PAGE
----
Sleep problems including sleep apnea, circadian rhythm disorders, and insomnia also affect how much sleep you’re getting.

Pregnancy impacts a multitude of systems and functions, including your ability to fall and stay asleep. In general, pregnant people need more sleep, but pregnancy can cause leg cramps, nausea, and increased resting heart rate and respiratory rate. Pregnancy may also cause obstructive sleep apnea and heartburn. All of these are disruptions that often result in low sleep efficiency and a poor night’s sleep.

 

Sleep Consistency and Tips for Getting More Sleep

whoop sleep performance bed wake times

Your sleep consistency is a measure of your bed and wake times. Going to bed and waking up close to the same times each day helps your circadian rhythm function.

Sleep consistency is an important factor in getting enough sleep. High sleep consistency means you are going to bed and getting up close to the same times each day. Low sleep consistency indicates a more variable night-to-night sleep timing. Just like it is for children, having a set bedtime is important for adults, too.

Keeping regular hours helps your body maintain its natural circadian rhythm, allowing you to feel tired around the same time each night. Your body likes routine and wants to anticipate the onset of sleep.

If you’re having trouble getting to sleep each night, having a bedtime routine can help you increase sleep efficiency and consistency.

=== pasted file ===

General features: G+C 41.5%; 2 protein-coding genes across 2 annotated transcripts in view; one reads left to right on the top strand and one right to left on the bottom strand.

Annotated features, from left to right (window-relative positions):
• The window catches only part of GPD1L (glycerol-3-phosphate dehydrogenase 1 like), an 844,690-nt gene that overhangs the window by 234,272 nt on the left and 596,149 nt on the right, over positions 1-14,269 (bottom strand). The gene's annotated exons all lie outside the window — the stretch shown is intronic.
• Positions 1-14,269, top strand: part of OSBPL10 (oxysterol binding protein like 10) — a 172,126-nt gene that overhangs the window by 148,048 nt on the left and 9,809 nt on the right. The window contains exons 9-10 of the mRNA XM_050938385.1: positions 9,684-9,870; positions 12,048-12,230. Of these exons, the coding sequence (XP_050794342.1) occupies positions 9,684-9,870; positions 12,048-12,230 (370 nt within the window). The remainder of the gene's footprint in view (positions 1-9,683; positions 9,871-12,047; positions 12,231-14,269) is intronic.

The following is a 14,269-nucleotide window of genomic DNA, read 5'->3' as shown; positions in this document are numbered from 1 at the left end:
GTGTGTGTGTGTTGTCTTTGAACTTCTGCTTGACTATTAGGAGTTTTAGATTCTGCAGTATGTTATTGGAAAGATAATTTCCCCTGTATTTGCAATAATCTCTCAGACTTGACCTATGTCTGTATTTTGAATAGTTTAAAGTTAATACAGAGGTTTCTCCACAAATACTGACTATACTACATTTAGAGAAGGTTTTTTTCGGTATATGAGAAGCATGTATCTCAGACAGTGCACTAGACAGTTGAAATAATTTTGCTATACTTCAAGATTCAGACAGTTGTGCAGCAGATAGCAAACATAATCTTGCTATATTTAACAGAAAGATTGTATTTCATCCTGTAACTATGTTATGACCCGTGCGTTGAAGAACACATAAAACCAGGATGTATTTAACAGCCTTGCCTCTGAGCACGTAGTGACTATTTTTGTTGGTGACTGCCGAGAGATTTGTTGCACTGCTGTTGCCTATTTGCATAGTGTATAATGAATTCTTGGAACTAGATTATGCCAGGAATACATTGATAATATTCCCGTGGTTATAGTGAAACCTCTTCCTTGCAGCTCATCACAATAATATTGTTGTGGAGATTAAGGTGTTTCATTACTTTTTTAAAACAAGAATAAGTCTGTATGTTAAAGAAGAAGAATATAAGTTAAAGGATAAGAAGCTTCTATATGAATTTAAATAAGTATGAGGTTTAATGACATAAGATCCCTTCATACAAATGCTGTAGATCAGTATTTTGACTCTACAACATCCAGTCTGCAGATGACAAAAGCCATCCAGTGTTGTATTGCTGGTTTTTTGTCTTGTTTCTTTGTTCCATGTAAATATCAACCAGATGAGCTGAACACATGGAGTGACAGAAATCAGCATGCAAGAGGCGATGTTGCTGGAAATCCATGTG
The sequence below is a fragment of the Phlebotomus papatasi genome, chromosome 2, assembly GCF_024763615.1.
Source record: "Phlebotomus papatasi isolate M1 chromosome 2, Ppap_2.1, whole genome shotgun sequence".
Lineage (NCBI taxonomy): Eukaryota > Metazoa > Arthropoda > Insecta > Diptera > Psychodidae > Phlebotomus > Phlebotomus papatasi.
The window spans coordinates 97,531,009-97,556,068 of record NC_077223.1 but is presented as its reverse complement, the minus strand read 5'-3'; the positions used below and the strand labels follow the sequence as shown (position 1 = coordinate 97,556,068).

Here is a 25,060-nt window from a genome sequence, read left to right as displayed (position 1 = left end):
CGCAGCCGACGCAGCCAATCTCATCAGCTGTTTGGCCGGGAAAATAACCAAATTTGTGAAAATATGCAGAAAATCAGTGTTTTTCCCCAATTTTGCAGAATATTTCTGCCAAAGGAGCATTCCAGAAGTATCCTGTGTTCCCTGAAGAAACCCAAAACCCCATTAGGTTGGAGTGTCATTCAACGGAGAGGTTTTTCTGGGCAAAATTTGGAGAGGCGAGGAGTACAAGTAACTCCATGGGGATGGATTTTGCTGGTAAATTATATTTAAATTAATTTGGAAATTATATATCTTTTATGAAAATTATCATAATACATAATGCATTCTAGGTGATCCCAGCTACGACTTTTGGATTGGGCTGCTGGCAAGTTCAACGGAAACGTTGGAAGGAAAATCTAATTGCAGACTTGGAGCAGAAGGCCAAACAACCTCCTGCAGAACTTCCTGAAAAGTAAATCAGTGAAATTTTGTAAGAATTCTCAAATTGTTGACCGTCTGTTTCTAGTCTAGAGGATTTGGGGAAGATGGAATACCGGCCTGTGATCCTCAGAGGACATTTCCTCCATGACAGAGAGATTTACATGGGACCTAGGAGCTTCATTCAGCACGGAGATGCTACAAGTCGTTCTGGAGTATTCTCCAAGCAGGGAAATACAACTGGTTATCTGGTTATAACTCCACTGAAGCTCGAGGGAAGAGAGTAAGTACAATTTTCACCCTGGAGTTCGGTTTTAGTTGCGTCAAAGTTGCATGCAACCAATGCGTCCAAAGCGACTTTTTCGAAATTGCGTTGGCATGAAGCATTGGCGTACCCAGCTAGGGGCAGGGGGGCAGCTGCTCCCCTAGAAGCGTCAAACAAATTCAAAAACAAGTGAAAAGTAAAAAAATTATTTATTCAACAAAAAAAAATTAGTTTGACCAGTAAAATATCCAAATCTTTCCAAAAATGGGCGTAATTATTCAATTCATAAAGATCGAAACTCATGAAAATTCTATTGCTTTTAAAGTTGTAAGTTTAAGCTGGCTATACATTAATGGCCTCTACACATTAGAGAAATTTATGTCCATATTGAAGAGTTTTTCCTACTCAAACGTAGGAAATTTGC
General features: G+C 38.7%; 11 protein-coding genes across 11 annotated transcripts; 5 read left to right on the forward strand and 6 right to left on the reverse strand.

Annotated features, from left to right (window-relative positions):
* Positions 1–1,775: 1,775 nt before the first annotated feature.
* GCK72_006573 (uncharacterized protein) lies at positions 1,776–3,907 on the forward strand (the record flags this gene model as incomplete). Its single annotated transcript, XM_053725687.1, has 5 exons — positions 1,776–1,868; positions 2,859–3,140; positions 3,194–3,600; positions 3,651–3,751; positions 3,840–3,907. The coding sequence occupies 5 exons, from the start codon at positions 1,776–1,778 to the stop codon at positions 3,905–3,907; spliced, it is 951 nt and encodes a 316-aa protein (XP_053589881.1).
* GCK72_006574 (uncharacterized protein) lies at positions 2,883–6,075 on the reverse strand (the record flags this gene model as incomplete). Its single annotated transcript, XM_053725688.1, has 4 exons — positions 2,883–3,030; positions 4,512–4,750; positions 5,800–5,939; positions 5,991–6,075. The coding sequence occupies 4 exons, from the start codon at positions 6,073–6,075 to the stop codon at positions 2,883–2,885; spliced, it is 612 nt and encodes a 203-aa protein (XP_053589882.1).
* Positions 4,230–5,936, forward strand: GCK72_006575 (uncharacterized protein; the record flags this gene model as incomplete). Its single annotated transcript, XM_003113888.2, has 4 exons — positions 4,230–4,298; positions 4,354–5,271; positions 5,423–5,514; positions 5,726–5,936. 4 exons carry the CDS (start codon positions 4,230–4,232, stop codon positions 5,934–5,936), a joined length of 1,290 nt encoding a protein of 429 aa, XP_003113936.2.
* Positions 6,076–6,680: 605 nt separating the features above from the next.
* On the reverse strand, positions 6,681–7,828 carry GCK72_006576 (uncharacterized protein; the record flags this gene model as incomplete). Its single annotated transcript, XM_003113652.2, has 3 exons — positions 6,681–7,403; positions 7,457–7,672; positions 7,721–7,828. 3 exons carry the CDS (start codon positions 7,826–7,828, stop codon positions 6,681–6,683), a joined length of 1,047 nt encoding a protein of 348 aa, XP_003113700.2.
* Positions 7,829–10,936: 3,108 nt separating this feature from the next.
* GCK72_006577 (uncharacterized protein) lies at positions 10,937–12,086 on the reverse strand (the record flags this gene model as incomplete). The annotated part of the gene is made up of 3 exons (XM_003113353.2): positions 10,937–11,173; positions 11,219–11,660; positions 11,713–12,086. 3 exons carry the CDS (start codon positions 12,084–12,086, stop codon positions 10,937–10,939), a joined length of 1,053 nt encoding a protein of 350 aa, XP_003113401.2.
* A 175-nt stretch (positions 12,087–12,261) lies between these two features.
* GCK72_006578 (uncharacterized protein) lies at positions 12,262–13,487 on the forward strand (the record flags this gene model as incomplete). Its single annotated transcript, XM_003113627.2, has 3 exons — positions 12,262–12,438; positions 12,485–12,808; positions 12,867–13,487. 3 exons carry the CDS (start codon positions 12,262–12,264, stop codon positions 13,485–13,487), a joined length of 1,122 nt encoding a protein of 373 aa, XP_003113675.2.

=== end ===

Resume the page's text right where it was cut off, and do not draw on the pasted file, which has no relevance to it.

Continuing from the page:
READ MORE: Tips to Fall Asleep Fast

 

WHOOP Sleep Coach and Your Personal Sleep Needs

WHOOP sleep performance

WHOOP MEASURES YOUR NIGHTLY SLEEP PERFORMANCE, EFFICIENCY, AND CONSISTENCY, AND PROVIDED GUIDANCE ON GETTING THE RIGHT AMOUNT OF SLEEP.

The WHOOP Sleep Coach helps you establish a nightly routine by determining the best time for you to go to bed and wake feeling refreshed. The Sleep Coach uses all the elements listed above to calculate the exact amount of sleep you need each night. WHOOP factors your individual circadian rhythm, daily strain, and sleep debt, and also incorporates whether you want to get 100% of your sleep need, perform with 85%, or get by with 75% of your sleep need. WHOOP automatically tracks your sleep down to the minute including time spent in light, deep, and REM sleep, and when you’re awake.

Additionally, the WHOOP 4.0 is equipped with haptic alerts to wake you at the ideal time using gentle vibrations and minimize disruptions for your partner or roommates.

whoop sleep coach haptic alert

The WHOOP Sleep Coach calculates exactly how much sleep you need each night.

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Casey Meserve

Casey Meserve is a writer at WHOOP. Prior to joining WHOOP, they were an SEO Strategist at TechTarget, an editor at Patch.com, and a reporter for the Old Colony Memorial in Plymouth, Mass. Casey graduated from Bridgewater State University with a master’s degree in English Literature and from Massachusetts College of Liberal Arts where they studied Journalism and played rugby. Casey lives in the woods of Rhode Island and enjoys growing vegetables and flowers for the deer to eat, running (slowly) and watching the Boston Bruins.